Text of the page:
• Reply
    PinnacleCreek
    September 23, 2020 at 9:02 am

    Oh my goodness, some of your posts just make me smile when I see some of those words so familiar. If we lose any more of our heritage we are going to have to have interpreters when we speak to children. Some of the time they just have no idea what I am talking about. When I go to the grocery store I have to tell them if it is kale or mustard, and they never know what a turnip is. The cutest one was when I bought a little sack of tiny onion sets, and the young lady raised them high above her head and loudly asked another employee what they were.

    I love seeing these words, and think of their uses. Most of all I am saddened that they are leaving our language. I can relate to your rat story, but my most dreaded is any snake. I never stop to see if it has slanted eyes or candy kisses shapes on its side. I would probably fall on top of it if I saw one now and tried to run. I embarrass myself often, because I poke around so much in weeds and have a tendency to squeal out when startled. Yesterday was a frog I raked out of the weeds, and the day before a crumpled leaf that scooted along like a critter when the wind caught it. I can’t run clean around the house anymore, so I just have to settle for shrieking loudly and startling any neighbors outside.

  • Reply
    Ann Applegarth
    September 23, 2020 at 8:59 am

    Yes, I have always heard clean used to mean both clear (He ran that ball clean down to the 5-yard line.) and completely (She read clean through that book in an hour.). The two meanings are almost interchangeable.

  • Reply
    Ron Stephens
    September 23, 2020 at 8:26 am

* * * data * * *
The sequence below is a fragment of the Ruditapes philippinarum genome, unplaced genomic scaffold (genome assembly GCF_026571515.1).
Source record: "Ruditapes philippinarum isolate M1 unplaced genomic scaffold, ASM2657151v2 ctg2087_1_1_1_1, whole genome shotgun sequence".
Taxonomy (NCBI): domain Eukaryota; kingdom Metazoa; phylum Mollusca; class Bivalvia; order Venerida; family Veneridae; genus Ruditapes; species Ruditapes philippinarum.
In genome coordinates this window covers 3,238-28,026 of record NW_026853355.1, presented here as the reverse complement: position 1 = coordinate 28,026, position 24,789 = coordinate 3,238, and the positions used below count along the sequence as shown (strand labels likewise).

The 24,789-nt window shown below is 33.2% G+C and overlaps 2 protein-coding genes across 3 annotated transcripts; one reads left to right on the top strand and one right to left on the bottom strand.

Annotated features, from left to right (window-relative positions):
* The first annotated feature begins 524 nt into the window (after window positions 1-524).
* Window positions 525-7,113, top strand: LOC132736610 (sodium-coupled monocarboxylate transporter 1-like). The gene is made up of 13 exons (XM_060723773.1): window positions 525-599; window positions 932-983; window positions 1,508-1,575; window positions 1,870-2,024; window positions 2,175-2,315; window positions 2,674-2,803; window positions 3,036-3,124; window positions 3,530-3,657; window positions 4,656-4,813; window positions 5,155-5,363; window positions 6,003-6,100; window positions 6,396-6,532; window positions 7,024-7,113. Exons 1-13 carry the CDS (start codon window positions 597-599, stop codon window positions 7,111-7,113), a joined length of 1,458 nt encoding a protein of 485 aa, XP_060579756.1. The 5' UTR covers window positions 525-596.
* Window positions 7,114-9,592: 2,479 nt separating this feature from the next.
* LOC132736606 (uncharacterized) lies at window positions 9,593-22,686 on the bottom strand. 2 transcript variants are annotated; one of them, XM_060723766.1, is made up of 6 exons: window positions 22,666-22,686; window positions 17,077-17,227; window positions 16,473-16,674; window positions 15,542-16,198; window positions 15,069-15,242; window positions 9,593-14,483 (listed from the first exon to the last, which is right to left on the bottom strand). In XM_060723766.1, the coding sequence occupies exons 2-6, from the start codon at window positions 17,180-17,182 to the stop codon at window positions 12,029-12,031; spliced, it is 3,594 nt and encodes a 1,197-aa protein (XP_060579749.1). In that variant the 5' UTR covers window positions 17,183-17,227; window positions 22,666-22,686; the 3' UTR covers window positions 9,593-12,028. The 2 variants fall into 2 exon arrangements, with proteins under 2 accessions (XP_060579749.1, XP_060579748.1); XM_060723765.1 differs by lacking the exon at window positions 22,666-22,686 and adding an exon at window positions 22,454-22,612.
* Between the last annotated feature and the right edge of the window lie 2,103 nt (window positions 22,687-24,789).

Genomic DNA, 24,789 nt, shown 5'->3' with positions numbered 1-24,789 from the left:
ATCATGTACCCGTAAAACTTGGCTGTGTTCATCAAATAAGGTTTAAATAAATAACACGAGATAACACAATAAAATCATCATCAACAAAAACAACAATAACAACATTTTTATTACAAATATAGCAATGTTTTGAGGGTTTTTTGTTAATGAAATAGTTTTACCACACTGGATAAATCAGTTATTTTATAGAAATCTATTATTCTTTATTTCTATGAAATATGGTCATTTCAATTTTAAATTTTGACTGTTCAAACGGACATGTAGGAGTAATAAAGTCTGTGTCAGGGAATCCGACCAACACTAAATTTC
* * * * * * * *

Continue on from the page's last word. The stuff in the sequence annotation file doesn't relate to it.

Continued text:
Always heard and used “clean” to include meaning “completely”. No glitch between my ear and my mind there. I take it that is the meaning also in the verse below since “all” precedes “clean”. Guess the agreement between the 1611 King James and Appalachian speech is one example people have used to say we spoke Elizabethan english.

    JOSHUA 3:17 And the priests that bare the ark of the covenant of the LORD stood firm on dry ground in the midst of Jordan, and all the Israelites passed over on dry ground, until all the people were passed clean over Jordan.

    I also grew up hearing and using “clean as a whistle”. No idea how those two came to be related. Am I the only BP&A reader who heard that expression?

    • Reply
      aw griff
      September 23, 2020 at 10:21 am

      Ron, I too hear clean as a whistle and clean as a hound’s tooth.

    • Reply
      Melinda
      September 23, 2020 at 10:49 am

      ‘Slick as a whistle’ , too… Maybe because a willow stick was peeled clean & slick to make a whistle?

    • Reply
      Cynthia
      September 23, 2020 at 12:32 pm

      I grew up hearing “clean as a whistle.” I have no idea what it means.

  • Reply
    gayle larson
    September 23, 2020 at 8:01 am

    Could we send Ken cards??

    • Reply
      Tipper
      September 23, 2020 at 8:51 am

      Gayle-great idea! I’ll find out 🙂

  • Reply
    Jim Casada
    September 23, 2020 at 7:55 am

    Tipper–I’ve heard and used clean in this manner throughout m life. I’ve probably heard it in the phrase “clean out of sight” more than any other way. Also, I’ve regularly heard the word “clear” used as a synonym for clean in this context.

    Jim Casada

  • Reply
    Nan
    September 23, 2020 at 7:32 am

    We’ve had problems with rats this year in Texas also. Explanation – it is the Chinese ‘year of the rat’!!!